Drug Charges, Other Crimes, & Your Immigration Status
Our law firm represents individuals charged with the possession and the possession with the intent to distribute or deliver illegal drugs and narcotics in Pennsylvania and New Jersey. For over a decade our criminal defense law firm has obtained outstanding results those charged with felony and misdemeanor offenses. While these are very difficult and complicated cases, a person’s immigration status and potential for deportation raises the stakes for individuals charged with these crimes.
Under normal circumstances, a person faces possible county jail incarceration, a state prison sentence, or a period of probation or parole. A person who isn’t a citizen faces all these potential consequences but also runs the risk of deportation if charged and convicted of a drug crime in either Pennsylvania or New Jersey.
Federal Drug Law
Under federal law 21 USC 841(a)(1), it is a crime to “manufacture, distribute, or dispense, or possess with the intent to manufacture, distribute, or dispense a controlled substance”. (See PA Title 35 § 780-113(a)(30); NJ – NJSA 2C:35-5). This crime is considered an aggravated felony and subjects a non-US citizen to removal proceedings.
2 Step Test to begin deportation and removal proceeding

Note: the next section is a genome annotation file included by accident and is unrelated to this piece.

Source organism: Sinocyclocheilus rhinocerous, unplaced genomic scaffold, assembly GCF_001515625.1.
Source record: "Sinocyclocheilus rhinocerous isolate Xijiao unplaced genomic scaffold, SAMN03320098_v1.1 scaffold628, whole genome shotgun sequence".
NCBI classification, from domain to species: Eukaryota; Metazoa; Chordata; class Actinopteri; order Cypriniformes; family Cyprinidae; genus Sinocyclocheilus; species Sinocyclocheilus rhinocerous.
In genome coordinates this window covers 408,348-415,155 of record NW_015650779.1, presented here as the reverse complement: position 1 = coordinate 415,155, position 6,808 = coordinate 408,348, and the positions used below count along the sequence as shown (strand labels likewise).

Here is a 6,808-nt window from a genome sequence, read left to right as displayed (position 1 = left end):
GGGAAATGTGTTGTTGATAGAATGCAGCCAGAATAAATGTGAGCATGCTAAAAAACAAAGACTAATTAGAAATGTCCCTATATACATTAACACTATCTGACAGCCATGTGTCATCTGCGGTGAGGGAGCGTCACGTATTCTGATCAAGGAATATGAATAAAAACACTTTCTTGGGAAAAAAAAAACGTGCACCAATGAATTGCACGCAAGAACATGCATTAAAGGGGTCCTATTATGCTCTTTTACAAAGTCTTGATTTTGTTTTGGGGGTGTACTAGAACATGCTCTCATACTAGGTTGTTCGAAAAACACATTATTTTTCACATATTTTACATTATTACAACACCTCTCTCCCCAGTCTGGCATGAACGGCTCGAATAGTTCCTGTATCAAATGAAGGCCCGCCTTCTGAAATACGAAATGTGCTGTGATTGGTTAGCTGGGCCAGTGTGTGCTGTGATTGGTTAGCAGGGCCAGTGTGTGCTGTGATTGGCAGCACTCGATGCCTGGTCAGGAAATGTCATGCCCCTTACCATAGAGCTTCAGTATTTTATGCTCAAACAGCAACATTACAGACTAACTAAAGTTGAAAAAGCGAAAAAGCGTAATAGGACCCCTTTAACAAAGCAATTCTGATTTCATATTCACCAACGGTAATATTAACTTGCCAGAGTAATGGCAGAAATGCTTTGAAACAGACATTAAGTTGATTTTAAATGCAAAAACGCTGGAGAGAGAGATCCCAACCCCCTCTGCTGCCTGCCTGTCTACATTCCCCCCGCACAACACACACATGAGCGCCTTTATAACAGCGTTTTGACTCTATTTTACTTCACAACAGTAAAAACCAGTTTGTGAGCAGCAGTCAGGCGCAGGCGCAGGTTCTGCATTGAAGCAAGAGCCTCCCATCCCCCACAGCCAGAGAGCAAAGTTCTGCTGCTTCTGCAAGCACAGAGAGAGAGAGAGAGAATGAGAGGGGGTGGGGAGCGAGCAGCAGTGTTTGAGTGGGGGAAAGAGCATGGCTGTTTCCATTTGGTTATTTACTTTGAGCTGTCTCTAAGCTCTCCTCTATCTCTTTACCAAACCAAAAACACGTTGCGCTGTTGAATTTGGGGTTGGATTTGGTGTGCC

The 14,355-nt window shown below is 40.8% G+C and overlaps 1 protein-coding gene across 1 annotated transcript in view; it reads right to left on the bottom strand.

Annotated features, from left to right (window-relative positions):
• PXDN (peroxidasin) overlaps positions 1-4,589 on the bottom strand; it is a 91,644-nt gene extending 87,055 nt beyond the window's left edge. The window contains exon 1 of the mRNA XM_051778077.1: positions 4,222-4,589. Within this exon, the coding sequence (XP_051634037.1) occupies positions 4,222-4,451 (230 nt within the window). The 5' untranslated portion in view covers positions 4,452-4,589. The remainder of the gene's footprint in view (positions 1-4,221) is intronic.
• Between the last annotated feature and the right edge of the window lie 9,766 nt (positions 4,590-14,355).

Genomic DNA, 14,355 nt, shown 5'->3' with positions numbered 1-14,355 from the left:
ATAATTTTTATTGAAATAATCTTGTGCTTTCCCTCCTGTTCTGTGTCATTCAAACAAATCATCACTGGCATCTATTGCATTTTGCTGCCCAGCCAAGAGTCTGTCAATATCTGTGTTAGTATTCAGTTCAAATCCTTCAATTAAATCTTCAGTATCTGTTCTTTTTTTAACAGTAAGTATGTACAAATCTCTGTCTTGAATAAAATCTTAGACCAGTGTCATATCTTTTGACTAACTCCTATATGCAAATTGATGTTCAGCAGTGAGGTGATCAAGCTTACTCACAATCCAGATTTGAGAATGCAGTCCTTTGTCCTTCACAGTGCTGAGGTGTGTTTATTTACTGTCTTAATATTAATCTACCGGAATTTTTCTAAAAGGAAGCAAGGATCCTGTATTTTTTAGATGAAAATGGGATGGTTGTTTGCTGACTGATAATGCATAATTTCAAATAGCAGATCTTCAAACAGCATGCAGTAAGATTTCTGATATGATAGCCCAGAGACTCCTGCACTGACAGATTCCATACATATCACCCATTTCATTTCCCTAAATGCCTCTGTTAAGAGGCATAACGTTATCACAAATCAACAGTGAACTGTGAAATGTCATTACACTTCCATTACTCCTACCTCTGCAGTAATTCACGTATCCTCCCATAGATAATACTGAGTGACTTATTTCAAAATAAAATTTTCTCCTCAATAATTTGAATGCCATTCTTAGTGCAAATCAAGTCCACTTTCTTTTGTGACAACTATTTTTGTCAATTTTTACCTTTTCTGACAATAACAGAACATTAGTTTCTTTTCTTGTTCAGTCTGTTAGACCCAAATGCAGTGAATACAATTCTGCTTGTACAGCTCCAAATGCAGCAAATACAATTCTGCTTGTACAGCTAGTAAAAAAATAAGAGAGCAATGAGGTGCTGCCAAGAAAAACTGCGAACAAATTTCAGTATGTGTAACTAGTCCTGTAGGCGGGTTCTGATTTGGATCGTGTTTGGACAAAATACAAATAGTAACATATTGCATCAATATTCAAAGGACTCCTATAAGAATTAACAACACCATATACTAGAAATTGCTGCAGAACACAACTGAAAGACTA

This means that if a person is charged and convicted of selling and delivering a controlled substance, it satisfies the “illicit trafficking” of drugs and narcotics under federal law. The federal government has 2 requirements to begin deportation and removal proceedings:
- The offense must be a felony under the law of the convicting sovereign (state or federal government) AND
- The offense must contain a “trafficking element”.
While most individuals believe that a felony offense related to illegal drugs and narcotics could result in deportation, there is case law at the federal level which indicates that a lawful primary resident who is convicted of knowingly or intentionally possessing a controlled substance (i.e. cocaine, marijuana, heroin). (See PA 780-113(a)(16); NJ ), is subject to deportation as well.
Not just felony crimes!
Remember that simple possession in Pennsylvania and New Jersey is considered an ungraded misdemeanor offense (New Jersey – disorderly persons, non-indictable). While there are situations in New Jersey especially where simple possession is an indictable offense, New Jersey usually handles simple possession in Municipal Court.
Other crimes that could cause an immigration problem
In addition to drug crimes and conviction, non-citizens under 8 USC 1227 are at risk for deportation if convicted of crimes of moral turpitude. A crime involving moral turpitude is any behavior that shocks the public conscience as depraved or against the rules of society. This would include any crime involving the intent to cause bodily harm such as the following
- aggravated assault,
Other non-US citizens who are subject to deportation include those who are convicted of a charge of involving high speed of flight from a police officer or resisting arrest, as well as any individual who is found to be a drug addict or abuser (potential non-criminal offense).
If you are charged with a drug crime in Pennsylvania or New Jersey and you are not a US citizen, please contact our law firm for more information. It is critical that you speak to a criminal defense lawyer about your rights under the Pennsylvania and US Constitution as well as those under the New Jersey Constitution.